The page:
LOL, good point.

    Yeah, it'll be interesting to see how the Rust driver experiment shakes out. I haven't been following it too closely, but I wonder how many drivers are actually using it, so far.

    Leave a comment:


  • piotrj3
    replied
    Originally posted by coder View Post
    I doubt that. C -> C++ is a vastly greater evolution than C++ -> Rust. This means one of two things: either we're converging on the "ideal" programming language (for mainstream uses), or that Rust is much more of an interim evolutionary step than anything wholly new. And for something to have staying power for the next 50 years, I think it needs to do a more comprehensive job of addressing the next 50 years' evolution in computing. I doubt Rust is up to that task, but that's just my opinion.


    I think you lean too heavily on this point. C++ has a lot of baggage, including emotional baggage, cultural, bad press, and historical issues with compiler support. It could have been used in the kernel and could have been done to good effect. The reasons it wasn't weren't purely technical.

    Also, they're only enabling Rust for use in drivers. Maybe more, in the future, but even that much hasn't landed in a shipping kernel release.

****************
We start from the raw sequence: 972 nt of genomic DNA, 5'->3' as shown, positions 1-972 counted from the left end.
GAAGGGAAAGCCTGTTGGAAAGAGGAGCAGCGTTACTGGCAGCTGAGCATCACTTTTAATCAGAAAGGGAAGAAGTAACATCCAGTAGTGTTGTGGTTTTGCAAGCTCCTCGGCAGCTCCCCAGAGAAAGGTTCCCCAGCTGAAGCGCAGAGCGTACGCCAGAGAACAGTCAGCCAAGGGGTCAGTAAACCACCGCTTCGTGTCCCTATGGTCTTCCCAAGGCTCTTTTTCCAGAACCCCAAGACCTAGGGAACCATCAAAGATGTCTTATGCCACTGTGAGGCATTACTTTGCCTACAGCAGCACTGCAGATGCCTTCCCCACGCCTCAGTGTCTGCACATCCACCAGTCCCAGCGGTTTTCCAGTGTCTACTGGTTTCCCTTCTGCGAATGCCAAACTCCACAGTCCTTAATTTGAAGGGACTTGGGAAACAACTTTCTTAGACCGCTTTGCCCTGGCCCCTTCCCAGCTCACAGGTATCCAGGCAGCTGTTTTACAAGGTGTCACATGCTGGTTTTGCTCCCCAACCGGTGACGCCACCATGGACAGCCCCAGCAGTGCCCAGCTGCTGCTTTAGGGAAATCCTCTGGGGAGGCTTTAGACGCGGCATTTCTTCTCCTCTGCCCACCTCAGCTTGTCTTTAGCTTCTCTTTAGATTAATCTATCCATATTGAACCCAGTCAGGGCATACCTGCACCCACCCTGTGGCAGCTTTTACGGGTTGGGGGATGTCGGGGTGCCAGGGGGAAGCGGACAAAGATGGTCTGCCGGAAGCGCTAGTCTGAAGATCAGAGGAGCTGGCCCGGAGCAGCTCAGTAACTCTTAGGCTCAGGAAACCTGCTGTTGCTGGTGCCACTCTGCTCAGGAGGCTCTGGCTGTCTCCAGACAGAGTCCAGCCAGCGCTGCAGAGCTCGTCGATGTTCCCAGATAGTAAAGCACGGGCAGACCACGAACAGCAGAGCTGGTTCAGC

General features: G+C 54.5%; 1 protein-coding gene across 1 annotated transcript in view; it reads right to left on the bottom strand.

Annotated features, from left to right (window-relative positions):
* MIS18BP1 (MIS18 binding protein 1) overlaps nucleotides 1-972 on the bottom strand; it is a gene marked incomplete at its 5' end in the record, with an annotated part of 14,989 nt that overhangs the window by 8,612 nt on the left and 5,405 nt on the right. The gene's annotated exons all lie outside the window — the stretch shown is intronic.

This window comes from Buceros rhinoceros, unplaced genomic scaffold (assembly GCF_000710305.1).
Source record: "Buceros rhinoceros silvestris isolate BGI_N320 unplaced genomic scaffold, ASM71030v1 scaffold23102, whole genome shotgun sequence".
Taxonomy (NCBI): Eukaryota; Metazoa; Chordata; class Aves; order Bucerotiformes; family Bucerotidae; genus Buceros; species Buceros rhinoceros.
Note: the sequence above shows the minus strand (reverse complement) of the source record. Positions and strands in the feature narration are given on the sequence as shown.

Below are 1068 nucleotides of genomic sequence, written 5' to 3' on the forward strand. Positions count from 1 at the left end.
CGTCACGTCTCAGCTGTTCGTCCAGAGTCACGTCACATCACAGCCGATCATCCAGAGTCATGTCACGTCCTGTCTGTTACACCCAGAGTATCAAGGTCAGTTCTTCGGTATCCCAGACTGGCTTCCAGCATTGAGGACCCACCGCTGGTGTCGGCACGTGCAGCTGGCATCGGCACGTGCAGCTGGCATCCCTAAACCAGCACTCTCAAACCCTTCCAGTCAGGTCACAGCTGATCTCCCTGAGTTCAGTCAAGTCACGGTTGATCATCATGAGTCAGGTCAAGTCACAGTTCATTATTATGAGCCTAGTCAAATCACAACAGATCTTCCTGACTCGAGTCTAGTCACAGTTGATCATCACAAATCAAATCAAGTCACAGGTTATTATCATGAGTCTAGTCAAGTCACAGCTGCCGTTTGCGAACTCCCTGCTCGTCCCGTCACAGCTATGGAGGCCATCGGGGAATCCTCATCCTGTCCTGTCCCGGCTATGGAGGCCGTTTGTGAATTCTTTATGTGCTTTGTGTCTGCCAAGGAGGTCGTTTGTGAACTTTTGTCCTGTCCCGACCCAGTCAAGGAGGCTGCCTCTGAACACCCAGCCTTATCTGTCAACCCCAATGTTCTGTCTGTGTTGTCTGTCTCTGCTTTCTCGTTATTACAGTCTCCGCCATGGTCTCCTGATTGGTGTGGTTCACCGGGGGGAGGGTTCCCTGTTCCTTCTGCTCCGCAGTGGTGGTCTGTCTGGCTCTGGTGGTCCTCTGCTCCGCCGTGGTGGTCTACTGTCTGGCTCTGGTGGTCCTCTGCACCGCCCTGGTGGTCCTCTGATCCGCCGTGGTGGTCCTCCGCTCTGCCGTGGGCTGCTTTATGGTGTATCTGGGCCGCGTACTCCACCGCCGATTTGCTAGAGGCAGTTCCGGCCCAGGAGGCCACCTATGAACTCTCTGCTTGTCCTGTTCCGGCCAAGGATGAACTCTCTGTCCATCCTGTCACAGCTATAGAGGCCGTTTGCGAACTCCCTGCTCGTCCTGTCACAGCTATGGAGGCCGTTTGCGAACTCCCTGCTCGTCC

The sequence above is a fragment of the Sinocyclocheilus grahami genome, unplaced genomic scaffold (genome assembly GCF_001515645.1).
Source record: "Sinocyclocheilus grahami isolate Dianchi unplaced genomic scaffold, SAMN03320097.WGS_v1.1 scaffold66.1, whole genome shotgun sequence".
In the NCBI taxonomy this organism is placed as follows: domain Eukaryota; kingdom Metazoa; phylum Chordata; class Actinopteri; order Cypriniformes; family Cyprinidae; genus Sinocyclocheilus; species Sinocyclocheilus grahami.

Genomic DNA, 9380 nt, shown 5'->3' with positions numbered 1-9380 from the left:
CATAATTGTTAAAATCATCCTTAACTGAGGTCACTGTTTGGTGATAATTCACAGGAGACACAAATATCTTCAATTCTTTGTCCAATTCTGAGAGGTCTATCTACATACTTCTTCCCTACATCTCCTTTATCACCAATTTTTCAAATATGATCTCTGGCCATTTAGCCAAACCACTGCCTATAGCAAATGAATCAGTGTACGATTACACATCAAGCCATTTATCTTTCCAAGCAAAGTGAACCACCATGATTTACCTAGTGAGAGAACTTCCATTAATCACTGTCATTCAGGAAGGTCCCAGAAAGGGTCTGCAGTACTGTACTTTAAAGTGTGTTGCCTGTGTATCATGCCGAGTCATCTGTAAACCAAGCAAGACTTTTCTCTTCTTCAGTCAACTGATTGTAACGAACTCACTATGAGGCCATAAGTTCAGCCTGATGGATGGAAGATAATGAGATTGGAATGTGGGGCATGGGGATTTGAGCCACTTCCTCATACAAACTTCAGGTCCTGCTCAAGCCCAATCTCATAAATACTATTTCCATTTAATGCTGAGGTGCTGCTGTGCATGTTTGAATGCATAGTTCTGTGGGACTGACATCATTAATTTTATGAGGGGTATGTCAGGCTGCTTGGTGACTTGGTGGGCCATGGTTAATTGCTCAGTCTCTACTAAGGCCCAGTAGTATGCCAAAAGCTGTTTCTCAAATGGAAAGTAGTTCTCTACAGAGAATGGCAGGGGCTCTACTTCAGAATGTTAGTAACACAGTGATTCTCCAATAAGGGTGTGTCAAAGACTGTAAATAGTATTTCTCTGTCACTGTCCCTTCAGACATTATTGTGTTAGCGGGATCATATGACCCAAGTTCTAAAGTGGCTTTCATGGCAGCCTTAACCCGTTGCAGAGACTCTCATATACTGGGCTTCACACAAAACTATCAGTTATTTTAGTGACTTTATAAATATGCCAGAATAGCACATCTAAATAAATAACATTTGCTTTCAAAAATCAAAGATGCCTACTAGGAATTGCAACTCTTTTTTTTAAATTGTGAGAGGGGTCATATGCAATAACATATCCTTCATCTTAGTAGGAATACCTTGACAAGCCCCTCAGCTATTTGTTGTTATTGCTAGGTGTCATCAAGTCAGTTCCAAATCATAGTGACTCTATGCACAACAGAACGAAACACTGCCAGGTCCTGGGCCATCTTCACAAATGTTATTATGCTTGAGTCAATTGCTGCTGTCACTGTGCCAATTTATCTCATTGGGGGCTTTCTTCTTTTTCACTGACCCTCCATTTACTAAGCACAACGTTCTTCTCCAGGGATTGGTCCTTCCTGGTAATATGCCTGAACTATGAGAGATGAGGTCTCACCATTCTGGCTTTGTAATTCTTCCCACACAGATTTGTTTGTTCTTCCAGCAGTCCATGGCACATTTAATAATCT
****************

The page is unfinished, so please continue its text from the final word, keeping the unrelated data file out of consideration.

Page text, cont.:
Oof. You sure won that argument! The best way to win over the doubters is obviously to call them insane.


    If you didn't notice, that post did have some claims of a technical nature that you conveniently ignored. Just because you'd rather talk about its features doesn't mean there aren't other potentially legitimate concerns.
    Depends.

    Evolution of C into early C++? No.

    Evolution of C into C++20? I could agree.

    C++ originally was written like C with classes. Later you got many stuff, and i would say that smart pointers were true giant improvement. But originally? No way.

    The issue it can't be (or rather shouldn't be) used in kernel is because if you impose all sane coding style guides for C++ for kernel mode, you almost have C.

    Could you use class? Eh not really as big codebase uses struct and sounds sane to stick to it.

    Exceptions ? Hahaha, No.

    Function overloading? Due to name mangling sounds problematic.

    Another issue is that you can't quite use STL or Boost in kernel.

    Leave a comment:


  • coder
    replied
    Originally posted by sinepgib View Post
    Under whatever they're testing on, most likely some AWS instance due to the niche they cover.
    It sure would be interesting if Google used AWS instances...